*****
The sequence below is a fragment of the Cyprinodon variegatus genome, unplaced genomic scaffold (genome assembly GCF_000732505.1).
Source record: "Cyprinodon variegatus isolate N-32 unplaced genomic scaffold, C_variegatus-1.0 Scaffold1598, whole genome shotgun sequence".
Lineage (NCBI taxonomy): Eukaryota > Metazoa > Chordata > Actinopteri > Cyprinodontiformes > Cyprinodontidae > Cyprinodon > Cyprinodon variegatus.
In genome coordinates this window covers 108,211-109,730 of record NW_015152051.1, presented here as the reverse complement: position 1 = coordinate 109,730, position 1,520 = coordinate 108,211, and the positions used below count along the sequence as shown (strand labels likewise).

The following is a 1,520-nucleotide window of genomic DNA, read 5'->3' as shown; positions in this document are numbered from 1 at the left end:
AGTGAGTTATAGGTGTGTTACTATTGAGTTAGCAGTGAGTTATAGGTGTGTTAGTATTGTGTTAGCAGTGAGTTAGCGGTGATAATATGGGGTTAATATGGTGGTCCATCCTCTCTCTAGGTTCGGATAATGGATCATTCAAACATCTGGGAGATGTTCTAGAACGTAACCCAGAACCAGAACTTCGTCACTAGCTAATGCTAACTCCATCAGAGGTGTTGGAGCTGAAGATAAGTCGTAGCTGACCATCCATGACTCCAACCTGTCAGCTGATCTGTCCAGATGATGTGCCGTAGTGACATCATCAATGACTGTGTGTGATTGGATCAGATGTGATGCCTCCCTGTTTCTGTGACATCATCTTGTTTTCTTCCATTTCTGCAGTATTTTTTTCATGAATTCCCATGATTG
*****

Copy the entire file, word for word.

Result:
The sequence below is a fragment of the Cyprinodon variegatus genome, unplaced genomic scaffold (genome assembly GCF_000732505.1).
Source record: "Cyprinodon variegatus isolate N-32 unplaced genomic scaffold, C_variegatus-1.0 Scaffold1598, whole genome shotgun sequence".
Lineage (NCBI taxonomy): Eukaryota > Metazoa > Chordata > Actinopteri > Cyprinodontiformes > Cyprinodontidae > Cyprinodon > Cyprinodon variegatus.
In genome coordinates this window covers 108,211-109,730 of record NW_015152051.1, presented here as the reverse complement: position 1 = coordinate 109,730, position 1,520 = coordinate 108,211, and the positions used below count along the sequence as shown (strand labels likewise).

The following is a 1,520-nucleotide window of genomic DNA, read 5'->3' as shown; positions in this document are numbered from 1 at the left end:
AGTGAGTTATAGGTGTGTTACTATTGAGTTAGCAGTGAGTTATAGGTGTGTTAGTATTGTGTTAGCAGTGAGTTAGCGGTGATAATATGGGGTTAATATGGTGGTCCATCCTCTCTCTAGGTTCGGATAATGGATCATTCAAACATCTGGGAGATGTTCTAGAACGTAACCCAGAACCAGAACTTCGTCACTAGCTAATGCTAACTCCATCAGAGGTGTTGGAGCTGAAGATAAGTCGTAGCTGACCATCCATGACTCCAACCTGTCAGCTGATCTGTCCAGATGATGTGCCGTAGTGACATCATCAATGACTGTGTGTGATTGGATCAGATGTGATGCCTCCCTGTTTCTGTGACATCATCTTGTTTTCTTCCATTTCTGCAGTATTTTTTTCATGAATTCCCATGATTG